Valentine’s day approaches, and “Roses are red”-like poems are everywhere. Everything’s been coming up Hamilton in my mind for a while now. Above is my best combination of the two things. Note: Hamilton described the Electoral College as “at least excellent” in Federalist Paper 68.
I’ll spare you most of the others, except:
Roses are red,
Like Hamilton’s blood.
A. Burr, you spilled it!
Your legacy’s crud.
Any other Hamiltonian Valentine poems?
Donald Trump is the President of the United States of America. What songs are appropriate to this state of affairs? I’m sure I’m not the first to nominate Bruce Springsteen’s “Badlands”.
“Badlands” is far from new. It was on Bruce’s 1978 album Darkness on the Edge of Town. Here’s a live performance from that year.
Why is “Badlands” so relevant, almost 40 years later? Here are just a few of the reasons.
Other reasons that should also be on the list? Other songs appropriate to the moment? That’s what Comments are for!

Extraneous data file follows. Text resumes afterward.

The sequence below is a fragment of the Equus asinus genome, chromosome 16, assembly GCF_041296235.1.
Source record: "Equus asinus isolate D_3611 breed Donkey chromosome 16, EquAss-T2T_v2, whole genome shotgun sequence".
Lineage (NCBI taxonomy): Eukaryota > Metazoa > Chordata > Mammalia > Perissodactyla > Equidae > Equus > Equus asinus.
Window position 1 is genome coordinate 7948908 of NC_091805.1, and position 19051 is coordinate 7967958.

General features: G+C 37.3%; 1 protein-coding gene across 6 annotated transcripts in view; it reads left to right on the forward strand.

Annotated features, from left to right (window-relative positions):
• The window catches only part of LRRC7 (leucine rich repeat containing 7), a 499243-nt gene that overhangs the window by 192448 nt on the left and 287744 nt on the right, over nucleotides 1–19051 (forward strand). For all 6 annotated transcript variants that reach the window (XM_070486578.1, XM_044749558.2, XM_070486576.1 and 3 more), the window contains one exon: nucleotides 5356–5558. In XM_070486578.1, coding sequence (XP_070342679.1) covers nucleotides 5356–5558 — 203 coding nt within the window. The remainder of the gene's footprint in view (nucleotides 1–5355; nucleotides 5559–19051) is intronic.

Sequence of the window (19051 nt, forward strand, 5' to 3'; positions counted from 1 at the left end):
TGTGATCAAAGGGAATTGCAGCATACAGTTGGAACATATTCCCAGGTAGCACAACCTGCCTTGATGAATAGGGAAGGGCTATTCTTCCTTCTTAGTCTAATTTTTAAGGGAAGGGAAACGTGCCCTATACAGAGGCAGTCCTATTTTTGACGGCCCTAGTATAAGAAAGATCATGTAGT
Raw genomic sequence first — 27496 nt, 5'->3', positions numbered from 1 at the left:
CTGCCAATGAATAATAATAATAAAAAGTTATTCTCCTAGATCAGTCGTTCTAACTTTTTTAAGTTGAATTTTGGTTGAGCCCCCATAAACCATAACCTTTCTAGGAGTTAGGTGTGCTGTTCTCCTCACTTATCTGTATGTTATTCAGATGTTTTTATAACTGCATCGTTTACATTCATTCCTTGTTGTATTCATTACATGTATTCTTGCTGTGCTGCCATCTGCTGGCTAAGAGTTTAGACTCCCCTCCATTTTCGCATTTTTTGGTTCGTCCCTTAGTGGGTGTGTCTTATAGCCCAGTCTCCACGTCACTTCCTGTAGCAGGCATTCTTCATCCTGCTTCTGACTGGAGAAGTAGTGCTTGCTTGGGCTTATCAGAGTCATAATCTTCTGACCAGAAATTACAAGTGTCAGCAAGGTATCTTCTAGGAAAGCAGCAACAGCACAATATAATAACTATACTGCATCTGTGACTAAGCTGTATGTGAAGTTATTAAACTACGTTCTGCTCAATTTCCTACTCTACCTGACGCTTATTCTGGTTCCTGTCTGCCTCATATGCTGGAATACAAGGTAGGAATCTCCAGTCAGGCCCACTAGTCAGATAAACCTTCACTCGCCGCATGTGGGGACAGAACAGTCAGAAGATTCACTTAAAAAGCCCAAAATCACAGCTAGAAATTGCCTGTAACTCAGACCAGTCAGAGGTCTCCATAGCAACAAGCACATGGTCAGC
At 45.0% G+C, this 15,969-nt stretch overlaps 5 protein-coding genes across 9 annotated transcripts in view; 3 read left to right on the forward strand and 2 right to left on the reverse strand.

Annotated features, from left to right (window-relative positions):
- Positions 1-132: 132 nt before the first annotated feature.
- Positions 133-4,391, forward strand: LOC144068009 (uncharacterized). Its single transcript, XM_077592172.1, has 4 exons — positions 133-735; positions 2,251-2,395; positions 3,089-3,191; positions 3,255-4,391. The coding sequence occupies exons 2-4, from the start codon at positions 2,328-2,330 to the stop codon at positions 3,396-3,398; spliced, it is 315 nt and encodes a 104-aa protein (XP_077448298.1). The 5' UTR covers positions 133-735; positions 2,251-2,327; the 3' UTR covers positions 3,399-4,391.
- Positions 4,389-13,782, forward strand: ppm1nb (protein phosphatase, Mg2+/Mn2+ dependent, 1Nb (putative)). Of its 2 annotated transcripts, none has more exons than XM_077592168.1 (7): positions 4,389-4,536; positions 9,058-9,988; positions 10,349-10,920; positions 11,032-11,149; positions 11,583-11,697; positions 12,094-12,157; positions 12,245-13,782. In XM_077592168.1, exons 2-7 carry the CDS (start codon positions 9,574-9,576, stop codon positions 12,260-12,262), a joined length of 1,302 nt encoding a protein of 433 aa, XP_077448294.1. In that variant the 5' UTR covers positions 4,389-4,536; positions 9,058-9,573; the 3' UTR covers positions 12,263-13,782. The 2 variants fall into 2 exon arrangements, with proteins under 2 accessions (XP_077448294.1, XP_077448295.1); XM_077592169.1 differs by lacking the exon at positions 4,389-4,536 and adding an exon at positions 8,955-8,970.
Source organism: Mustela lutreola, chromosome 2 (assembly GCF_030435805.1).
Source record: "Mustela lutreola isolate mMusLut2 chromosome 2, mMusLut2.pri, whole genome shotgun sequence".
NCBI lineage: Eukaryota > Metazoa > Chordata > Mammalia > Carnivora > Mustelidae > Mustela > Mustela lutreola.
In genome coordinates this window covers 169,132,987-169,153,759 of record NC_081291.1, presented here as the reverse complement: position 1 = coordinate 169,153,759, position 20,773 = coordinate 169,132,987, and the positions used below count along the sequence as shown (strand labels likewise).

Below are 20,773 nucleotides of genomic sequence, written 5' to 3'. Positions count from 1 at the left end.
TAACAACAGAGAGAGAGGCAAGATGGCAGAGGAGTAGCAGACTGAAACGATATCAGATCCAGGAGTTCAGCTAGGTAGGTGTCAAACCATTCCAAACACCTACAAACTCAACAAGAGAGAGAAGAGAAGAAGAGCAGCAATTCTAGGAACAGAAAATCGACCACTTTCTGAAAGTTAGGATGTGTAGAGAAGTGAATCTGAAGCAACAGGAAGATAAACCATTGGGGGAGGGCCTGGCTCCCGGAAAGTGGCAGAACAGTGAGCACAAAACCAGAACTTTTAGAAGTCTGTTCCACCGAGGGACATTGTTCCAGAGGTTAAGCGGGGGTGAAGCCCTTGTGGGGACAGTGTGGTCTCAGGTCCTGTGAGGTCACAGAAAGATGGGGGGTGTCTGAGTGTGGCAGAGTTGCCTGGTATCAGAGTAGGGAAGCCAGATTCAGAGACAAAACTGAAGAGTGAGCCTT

Understanding Trump and Trumpism is:
- Something I find hard.
- The title of a series of six presentations by Newt Gingrich, former speaker of the US House of Representatives.
- A series of events hosted by the Heritage Foundation, a conservative think tank.
I have registered to attend the third of the six presentations next Tuesday, January 17, at 11:00am at Heritage in DC. Online registration at the Heritage website was simple, and a welcome email arrived immediately after I registered. Thank you, Heritage!
I plan to:
- Dress respectably. I think I’ll wear the red tie with the dinosaurs on it. (Yes, I will wear other clothes as well as the tie.) I’ll be clean-shaven; I may even break out a fresh razorblade that day.
- Avoid trouble. I won’t even ask a question, even if questions are invited.
- Post here after the presentation.
More from me soon. More from you in comments below?